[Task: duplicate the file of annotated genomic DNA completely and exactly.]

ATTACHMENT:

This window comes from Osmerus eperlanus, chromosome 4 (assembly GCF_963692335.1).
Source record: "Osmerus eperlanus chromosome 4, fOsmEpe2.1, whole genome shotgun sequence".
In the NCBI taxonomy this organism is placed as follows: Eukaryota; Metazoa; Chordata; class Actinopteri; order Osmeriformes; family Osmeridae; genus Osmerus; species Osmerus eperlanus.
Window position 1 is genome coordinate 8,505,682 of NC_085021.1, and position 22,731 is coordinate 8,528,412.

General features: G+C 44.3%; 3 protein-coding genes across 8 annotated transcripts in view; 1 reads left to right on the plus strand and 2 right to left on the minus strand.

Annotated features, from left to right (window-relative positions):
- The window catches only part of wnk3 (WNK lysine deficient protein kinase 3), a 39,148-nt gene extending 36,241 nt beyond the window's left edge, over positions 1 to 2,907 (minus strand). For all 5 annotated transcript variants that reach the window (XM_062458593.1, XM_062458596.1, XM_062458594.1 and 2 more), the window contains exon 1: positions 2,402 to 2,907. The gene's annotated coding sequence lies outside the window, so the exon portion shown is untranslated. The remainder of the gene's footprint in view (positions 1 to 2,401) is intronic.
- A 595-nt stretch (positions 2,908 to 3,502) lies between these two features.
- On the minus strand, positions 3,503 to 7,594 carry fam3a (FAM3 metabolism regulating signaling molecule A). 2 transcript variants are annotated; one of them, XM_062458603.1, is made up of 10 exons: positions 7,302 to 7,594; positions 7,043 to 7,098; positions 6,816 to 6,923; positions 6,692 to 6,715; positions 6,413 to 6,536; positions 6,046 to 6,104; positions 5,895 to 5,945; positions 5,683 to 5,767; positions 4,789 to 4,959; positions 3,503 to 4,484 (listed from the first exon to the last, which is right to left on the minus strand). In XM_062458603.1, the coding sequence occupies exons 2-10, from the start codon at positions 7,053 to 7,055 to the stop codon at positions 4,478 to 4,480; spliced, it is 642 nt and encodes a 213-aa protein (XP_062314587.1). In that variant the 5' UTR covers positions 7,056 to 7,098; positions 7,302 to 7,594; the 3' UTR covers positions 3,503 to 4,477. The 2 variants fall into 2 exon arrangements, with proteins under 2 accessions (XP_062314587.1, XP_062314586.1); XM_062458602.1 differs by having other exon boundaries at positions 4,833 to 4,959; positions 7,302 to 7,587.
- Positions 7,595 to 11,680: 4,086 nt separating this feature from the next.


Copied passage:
This window comes from Osmerus eperlanus, chromosome 4 (assembly GCF_963692335.1).
Source record: "Osmerus eperlanus chromosome 4, fOsmEpe2.1, whole genome shotgun sequence".
In the NCBI taxonomy this organism is placed as follows: Eukaryota; Metazoa; Chordata; class Actinopteri; order Osmeriformes; family Osmeridae; genus Osmerus; species Osmerus eperlanus.
Window position 1 is genome coordinate 8,505,682 of NC_085021.1, and position 22,731 is coordinate 8,528,412.

General features: G+C 44.3%; 3 protein-coding genes across 8 annotated transcripts in view; 1 reads left to right on the plus strand and 2 right to left on the minus strand.

Annotated features, from left to right (window-relative positions):
- The window catches only part of wnk3 (WNK lysine deficient protein kinase 3), a 39,148-nt gene extending 36,241 nt beyond the window's left edge, over positions 1 to 2,907 (minus strand). For all 5 annotated transcript variants that reach the window (XM_062458593.1, XM_062458596.1, XM_062458594.1 and 2 more), the window contains exon 1: positions 2,402 to 2,907. The gene's annotated coding sequence lies outside the window, so the exon portion shown is untranslated. The remainder of the gene's footprint in view (positions 1 to 2,401) is intronic.
- A 595-nt stretch (positions 2,908 to 3,502) lies between these two features.
- On the minus strand, positions 3,503 to 7,594 carry fam3a (FAM3 metabolism regulating signaling molecule A). 2 transcript variants are annotated; one of them, XM_062458603.1, is made up of 10 exons: positions 7,302 to 7,594; positions 7,043 to 7,098; positions 6,816 to 6,923; positions 6,692 to 6,715; positions 6,413 to 6,536; positions 6,046 to 6,104; positions 5,895 to 5,945; positions 5,683 to 5,767; positions 4,789 to 4,959; positions 3,503 to 4,484 (listed from the first exon to the last, which is right to left on the minus strand). In XM_062458603.1, the coding sequence occupies exons 2-10, from the start codon at positions 7,053 to 7,055 to the stop codon at positions 4,478 to 4,480; spliced, it is 642 nt and encodes a 213-aa protein (XP_062314587.1). In that variant the 5' UTR covers positions 7,056 to 7,098; positions 7,302 to 7,594; the 3' UTR covers positions 3,503 to 4,477. The 2 variants fall into 2 exon arrangements, with proteins under 2 accessions (XP_062314587.1, XP_062314586.1); XM_062458602.1 differs by having other exon boundaries at positions 4,833 to 4,959; positions 7,302 to 7,587.
- Positions 7,595 to 11,680: 4,086 nt separating this feature from the next.